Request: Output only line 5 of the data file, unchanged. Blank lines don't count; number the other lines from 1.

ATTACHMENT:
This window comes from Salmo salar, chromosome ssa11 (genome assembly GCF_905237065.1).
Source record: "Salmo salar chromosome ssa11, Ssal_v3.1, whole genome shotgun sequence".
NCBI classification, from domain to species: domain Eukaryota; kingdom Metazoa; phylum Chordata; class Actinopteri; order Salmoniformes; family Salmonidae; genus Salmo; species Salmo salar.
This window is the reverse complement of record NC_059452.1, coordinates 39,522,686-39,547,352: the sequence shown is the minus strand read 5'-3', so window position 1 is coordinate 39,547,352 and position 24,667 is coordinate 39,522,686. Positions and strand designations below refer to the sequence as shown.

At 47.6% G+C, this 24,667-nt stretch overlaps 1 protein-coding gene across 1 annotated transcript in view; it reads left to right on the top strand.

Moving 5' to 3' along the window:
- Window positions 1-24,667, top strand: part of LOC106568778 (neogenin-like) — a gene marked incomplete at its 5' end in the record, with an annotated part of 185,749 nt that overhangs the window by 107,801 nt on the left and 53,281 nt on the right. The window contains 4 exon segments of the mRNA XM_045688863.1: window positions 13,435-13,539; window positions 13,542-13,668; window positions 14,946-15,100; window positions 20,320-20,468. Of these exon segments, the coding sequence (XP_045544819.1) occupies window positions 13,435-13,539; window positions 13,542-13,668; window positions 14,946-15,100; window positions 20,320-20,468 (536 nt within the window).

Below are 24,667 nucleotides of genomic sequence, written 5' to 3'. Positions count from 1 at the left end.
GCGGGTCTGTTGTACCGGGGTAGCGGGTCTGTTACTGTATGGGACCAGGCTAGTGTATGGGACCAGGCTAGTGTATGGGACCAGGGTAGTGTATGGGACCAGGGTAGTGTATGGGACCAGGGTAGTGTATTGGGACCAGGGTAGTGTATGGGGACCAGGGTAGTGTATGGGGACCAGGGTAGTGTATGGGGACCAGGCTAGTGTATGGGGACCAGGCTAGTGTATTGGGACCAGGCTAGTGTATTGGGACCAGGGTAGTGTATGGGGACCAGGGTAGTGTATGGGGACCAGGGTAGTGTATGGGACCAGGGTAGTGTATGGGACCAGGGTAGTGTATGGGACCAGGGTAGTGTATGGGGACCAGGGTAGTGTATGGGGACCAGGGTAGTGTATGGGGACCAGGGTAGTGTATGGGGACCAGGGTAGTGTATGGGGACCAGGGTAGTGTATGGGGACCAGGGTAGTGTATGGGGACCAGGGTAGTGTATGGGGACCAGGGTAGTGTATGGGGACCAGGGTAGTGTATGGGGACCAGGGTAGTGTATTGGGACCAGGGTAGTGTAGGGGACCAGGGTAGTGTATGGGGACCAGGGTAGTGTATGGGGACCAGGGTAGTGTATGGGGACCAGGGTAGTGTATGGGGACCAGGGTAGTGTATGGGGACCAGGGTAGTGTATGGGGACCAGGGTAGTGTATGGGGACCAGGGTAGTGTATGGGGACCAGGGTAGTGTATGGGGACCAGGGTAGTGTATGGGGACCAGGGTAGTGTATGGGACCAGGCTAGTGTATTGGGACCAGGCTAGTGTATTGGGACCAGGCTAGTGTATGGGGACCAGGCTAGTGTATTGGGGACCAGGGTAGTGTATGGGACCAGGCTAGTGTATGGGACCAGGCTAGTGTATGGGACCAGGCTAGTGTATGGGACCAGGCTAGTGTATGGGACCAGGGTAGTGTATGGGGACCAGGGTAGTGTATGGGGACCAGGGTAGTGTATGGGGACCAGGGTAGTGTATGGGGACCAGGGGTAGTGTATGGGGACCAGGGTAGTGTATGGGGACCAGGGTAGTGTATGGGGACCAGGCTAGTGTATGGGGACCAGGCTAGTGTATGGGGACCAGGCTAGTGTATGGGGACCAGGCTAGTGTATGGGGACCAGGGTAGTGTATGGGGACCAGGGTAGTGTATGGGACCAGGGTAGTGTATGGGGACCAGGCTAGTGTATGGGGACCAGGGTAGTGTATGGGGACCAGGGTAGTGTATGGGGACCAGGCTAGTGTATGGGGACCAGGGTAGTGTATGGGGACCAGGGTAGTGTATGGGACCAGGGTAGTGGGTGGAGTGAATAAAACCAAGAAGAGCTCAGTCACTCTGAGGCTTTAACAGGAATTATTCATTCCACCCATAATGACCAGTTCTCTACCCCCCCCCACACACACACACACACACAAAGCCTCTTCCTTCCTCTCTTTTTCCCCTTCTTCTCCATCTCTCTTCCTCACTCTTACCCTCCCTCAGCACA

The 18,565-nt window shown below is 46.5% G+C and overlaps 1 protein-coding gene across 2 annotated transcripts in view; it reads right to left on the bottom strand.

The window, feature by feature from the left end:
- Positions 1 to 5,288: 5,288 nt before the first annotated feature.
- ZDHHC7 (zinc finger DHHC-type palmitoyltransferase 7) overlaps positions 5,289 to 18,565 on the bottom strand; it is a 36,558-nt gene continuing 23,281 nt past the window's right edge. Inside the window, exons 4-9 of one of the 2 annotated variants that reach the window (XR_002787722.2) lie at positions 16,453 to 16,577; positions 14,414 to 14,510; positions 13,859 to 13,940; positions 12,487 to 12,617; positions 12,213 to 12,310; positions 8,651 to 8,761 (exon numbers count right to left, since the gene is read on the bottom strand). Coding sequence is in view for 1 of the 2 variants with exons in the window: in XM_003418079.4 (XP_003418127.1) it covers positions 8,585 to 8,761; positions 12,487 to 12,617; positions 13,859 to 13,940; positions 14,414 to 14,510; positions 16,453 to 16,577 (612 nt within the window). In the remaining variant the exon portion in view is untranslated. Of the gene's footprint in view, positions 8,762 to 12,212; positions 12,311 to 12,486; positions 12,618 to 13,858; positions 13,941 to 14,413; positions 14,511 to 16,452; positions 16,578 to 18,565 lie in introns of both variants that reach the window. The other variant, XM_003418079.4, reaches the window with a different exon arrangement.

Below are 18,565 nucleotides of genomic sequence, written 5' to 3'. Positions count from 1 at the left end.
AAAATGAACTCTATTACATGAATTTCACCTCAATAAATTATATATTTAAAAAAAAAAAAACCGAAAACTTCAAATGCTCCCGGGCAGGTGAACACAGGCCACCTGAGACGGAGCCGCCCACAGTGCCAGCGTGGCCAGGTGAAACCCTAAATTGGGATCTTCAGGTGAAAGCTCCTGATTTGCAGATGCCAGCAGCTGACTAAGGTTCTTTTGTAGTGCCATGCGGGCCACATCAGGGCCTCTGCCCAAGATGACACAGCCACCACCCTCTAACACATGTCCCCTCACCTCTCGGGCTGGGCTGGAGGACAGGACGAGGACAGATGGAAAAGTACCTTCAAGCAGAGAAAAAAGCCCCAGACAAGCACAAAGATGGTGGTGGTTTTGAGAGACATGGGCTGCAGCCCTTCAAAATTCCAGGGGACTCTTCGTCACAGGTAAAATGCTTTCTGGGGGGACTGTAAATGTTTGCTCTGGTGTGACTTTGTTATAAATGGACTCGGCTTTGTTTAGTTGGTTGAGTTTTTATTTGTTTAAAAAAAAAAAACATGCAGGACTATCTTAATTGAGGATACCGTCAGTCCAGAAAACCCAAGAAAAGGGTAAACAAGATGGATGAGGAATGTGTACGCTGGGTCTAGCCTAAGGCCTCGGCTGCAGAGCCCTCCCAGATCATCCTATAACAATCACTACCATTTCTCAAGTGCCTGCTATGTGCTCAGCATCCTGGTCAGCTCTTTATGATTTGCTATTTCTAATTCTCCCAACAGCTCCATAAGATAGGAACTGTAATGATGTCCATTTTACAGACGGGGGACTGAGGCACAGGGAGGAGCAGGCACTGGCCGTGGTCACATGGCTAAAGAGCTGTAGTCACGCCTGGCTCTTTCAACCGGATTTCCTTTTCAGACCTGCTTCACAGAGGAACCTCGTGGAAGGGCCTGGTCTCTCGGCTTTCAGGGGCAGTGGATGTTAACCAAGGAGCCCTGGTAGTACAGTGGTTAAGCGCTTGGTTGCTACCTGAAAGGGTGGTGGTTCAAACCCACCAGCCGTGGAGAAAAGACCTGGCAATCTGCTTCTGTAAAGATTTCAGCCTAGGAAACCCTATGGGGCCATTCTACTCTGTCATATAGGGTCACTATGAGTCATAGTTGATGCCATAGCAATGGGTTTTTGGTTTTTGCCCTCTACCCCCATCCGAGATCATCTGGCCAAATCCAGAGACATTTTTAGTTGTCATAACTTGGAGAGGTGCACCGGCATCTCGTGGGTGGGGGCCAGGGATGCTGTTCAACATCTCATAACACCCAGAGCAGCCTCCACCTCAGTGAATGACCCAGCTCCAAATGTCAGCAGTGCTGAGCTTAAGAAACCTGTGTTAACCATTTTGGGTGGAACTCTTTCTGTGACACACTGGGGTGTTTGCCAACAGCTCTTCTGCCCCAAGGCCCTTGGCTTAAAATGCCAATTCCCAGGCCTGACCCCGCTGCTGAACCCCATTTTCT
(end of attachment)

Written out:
At 47.6% G+C, this 24,667-nt stretch overlaps 1 protein-coding gene across 1 annotated transcript in view; it reads left to right on the top strand.